conclusion: i probably think some things shouldn't be joked about UNLESS the audience and situation is just right for it, as Black says. Sometimes, humor can be a way to force people to think about serious topics and reflect a bit, as stand-up comedians honestly can be good at making us do at times.
I haven't read the other replies, so I dunno if someone already said this (I'll wait til I get my opinion out lol), but I think joking about mental health to an extent is okay, but it also glorifies it. Past a point people joke about it too much, and everything ever that's wrong with them, they just play it off as a joke, and it's damaging because it stops them from getting better, and also contributes to them actually feeling worse. It's that type of joking where you put yourself and your mental health down so much, that it's the opposite of therapeutic, and I stopped it years ago, I don't find it funny, and I've always tried to get my girlfriend to stop doing it so much. oof
Self-deprecating humor can definitely become self-pity real quick. I've been guilty of that in the past and probably still am at times. I think the tweet that OP embedded is a good example of a joke about a morbid issue but everyone will have their own place where they draw the line.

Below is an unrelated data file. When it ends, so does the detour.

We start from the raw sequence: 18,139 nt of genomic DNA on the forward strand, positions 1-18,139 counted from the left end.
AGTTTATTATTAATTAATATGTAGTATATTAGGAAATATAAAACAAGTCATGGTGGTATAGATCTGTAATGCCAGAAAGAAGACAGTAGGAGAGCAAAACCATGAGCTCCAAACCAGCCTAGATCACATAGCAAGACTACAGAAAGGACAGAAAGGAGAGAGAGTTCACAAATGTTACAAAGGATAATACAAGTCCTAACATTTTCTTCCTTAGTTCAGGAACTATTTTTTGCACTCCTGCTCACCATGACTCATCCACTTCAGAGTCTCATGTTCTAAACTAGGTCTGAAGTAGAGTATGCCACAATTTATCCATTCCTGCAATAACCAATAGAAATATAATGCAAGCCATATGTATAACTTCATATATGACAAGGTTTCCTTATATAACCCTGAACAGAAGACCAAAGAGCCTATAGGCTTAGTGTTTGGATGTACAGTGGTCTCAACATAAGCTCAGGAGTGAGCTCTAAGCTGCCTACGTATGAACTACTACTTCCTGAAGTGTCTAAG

Humor is probably one of the things I go to the most. Not just because I find things funny, but I find being able to laugh at myself as a better alternative to normally just being overly hard on myself.
I mean, there's a lot about who I am as a person I would like to change even if I think I'm the best I am now, and I find laughing at stuff about myself or even about problems in general as a strong means to help this and accept the world I'm living in.
I get it if it's not everyone's cup of tea and edginess for the sake of being edgy I make fun of. Not everyone finds everything funny and not everyone has to. I can accept that and am not so entitled to require every place I post to accept the types of humor I enjoy. But for making jokes about stuff like that I don't really mind and think are perfectly okay when you use your common sense.
On one hand, I don't think they should be barred on the other I think people should be smart about them instead of being needless dicks about it without a point. Since let's face it, I enjoy a good roast and all that gets to roots of problems and things.